mouna said...
    superb quotes :)
    loved bernard shaw's the most!
    Sunil said...
    Nice posts, I liked the barber one.I dont know much about patriotism and all, Most of the days patriotism for me is to think of all the possible ways by which i can smuggle as many wills cigarettes out of India.

    Kidding apart, I agree largely with krupa, but also I have felt that your bonding with your country is oen of those things which is beyond reason, like your love to your mother.

    Thats the only explanation why I supported India in 2003 WC finals, despite being fully aware they would get slaughtered. But since then I have known better.
    Bit Hawk said...
    @soumia
    Yes, must admit I am a bit too selfish. And I can skip breakfast or dinner, but definitely not lunch!

    @krupa
    Agree completely. I am as such patriotic, but I am not very expressive about it I guess!

    @mouna
    Thats one of my most favorite quotes as well :D

    @sunil
    Loved the wills cigarette logic!
    Directionless Wanderer said...
    Once again a different, fresh perspective on an issue where people tend to be emotional & lose objectivity - hats off to you for maintaining the neutral perspective

    As far as patriotism is concerned, I think its part of the human psyche that longs for a sense of belonging .... wherever you may be, you wish to connect with an icon, an idea or an identity, so that you are identified/tagged around the world by that identifier.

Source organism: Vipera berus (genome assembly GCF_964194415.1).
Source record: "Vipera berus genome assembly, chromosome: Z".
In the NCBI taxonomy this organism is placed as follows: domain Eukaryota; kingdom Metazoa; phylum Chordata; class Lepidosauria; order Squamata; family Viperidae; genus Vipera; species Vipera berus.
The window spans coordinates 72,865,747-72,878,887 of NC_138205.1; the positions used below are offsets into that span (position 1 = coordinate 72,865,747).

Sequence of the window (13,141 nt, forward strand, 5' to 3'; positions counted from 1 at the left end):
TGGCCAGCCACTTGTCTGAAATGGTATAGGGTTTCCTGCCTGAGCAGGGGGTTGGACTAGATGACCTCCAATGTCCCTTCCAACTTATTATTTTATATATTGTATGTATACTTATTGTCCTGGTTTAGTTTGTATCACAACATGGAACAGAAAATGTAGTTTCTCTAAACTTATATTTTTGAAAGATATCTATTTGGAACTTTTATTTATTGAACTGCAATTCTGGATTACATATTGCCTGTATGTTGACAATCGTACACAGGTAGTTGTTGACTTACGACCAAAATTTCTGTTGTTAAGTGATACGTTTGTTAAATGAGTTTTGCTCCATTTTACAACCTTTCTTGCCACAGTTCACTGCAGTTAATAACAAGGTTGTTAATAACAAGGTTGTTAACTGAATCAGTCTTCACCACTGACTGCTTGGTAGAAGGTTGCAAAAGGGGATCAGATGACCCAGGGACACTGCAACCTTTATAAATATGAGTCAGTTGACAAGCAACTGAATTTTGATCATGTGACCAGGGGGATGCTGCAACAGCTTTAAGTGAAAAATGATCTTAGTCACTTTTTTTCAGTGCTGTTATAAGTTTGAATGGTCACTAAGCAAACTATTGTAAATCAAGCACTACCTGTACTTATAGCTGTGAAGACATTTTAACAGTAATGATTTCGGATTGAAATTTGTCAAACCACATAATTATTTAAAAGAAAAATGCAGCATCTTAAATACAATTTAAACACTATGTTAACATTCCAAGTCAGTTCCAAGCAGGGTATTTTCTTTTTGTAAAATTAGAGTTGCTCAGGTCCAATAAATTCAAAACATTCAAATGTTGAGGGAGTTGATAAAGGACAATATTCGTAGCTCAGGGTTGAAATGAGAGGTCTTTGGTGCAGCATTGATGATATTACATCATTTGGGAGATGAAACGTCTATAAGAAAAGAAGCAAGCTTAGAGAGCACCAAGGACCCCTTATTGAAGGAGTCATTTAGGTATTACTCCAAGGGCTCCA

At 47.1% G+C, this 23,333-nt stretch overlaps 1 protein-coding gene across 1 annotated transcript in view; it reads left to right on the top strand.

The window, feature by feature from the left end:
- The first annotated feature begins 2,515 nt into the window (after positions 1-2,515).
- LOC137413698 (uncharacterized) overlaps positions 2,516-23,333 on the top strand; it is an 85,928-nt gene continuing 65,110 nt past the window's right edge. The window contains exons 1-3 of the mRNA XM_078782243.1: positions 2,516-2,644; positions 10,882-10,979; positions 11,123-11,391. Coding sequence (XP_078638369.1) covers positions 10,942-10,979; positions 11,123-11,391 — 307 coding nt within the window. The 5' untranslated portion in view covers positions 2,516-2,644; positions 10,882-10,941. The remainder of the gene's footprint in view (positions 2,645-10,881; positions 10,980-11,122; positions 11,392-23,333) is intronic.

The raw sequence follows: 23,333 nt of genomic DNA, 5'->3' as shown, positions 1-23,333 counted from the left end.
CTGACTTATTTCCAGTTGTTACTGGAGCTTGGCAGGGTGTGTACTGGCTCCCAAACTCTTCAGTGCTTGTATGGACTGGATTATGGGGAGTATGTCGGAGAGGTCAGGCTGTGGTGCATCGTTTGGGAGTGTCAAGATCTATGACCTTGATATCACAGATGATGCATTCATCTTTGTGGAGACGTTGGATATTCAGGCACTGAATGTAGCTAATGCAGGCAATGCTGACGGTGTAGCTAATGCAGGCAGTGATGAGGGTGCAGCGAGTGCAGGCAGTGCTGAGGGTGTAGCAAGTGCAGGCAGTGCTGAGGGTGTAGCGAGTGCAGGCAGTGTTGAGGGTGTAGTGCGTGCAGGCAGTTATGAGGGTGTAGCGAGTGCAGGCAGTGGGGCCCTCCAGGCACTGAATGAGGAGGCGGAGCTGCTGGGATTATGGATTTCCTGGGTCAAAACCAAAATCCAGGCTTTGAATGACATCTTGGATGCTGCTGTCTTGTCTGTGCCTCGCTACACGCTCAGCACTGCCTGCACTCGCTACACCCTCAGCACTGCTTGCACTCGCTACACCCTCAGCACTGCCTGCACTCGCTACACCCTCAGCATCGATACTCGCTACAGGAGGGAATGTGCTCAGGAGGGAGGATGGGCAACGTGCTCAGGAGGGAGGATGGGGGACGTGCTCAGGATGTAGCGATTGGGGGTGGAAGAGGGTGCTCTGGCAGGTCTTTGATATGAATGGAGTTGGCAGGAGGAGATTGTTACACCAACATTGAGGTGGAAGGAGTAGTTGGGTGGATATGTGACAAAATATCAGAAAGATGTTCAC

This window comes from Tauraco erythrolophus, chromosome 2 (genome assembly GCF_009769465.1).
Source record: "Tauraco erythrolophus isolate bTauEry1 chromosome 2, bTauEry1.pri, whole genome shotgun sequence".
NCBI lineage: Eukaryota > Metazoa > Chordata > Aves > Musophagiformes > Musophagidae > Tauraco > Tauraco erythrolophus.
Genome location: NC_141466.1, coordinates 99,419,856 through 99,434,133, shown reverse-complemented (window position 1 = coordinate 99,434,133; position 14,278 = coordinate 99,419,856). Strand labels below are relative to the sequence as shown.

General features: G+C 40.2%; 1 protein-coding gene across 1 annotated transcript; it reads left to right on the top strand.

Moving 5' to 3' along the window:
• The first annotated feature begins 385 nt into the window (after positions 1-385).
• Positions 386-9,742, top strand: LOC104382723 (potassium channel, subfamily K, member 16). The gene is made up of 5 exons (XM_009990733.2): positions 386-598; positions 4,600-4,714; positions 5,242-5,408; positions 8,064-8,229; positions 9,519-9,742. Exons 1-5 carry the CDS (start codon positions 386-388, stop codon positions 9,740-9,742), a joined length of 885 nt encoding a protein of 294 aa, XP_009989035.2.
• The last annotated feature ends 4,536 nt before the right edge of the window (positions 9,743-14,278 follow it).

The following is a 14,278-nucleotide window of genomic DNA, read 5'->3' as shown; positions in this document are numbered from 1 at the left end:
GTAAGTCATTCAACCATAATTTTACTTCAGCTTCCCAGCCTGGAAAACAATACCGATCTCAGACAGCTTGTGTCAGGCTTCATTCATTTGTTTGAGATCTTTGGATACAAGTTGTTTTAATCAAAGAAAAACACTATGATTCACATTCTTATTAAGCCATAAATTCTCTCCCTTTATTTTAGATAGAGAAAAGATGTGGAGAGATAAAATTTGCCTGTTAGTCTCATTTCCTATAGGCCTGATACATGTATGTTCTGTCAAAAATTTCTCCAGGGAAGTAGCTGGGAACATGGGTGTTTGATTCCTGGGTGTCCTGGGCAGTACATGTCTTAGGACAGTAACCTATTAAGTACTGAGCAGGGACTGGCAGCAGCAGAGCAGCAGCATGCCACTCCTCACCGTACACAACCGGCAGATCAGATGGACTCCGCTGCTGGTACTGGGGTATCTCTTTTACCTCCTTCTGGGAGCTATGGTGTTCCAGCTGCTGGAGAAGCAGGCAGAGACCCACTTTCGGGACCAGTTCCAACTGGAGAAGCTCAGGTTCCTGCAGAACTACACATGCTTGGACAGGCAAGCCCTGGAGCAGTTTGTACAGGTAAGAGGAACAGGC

And I completely agree that we must not be chest-beating & perhaps glorifying the efforts of many, some of whom may not have had the intention of having a unified, free India as we see it now.

    And hey, lastly - tremendous quotations! .... where do you get 'em? .... Orson Wells had an audacious sense of humour :D
    Peridot said...
    Thats a nice line..
    parijata said...
    Very, very well written. And amazing quotes!
    The other day we (R and I) were discussing the same thing, and (I think I have mentioned this somewhere) R said that patriotism was a function of our ego, and nothing more. It was harsh, putting it that way, but it made so much sense that I really had to agree!
    Anonymous said...
    Why would cheering for Ganguly seem strange had incase states not formed... Do we cheer for pakistan, when there is a match between india and pakistan?

    -i
    Bit Hawk said...
    @directionless wanderer
    Thanks for visiting my blog! I keep saving all the nice quotes I hear. Have got a big collection now and I remember most too :)

    @Peridot
    Thanks!

    @parijata
    Practically speaking, patriotism is definitely a function of our ego. And there is nothing wrong with that per se, as we are what we are because of where we are!

    @'i'
    If India was not a big country and we were just provinces, we would not be cheering for Ganguly in the first place. We would not consider him one of "ours". And if there were no partition, we would have been proudly telling that our country produced the greatest left arm bowler (Wasim Akram). So, the whole notion of "we", "our people" seemed strange to me!
    Which Main? What Cross? said...
    Exactly my thoughts!

    And thank u for a link to my photoblog!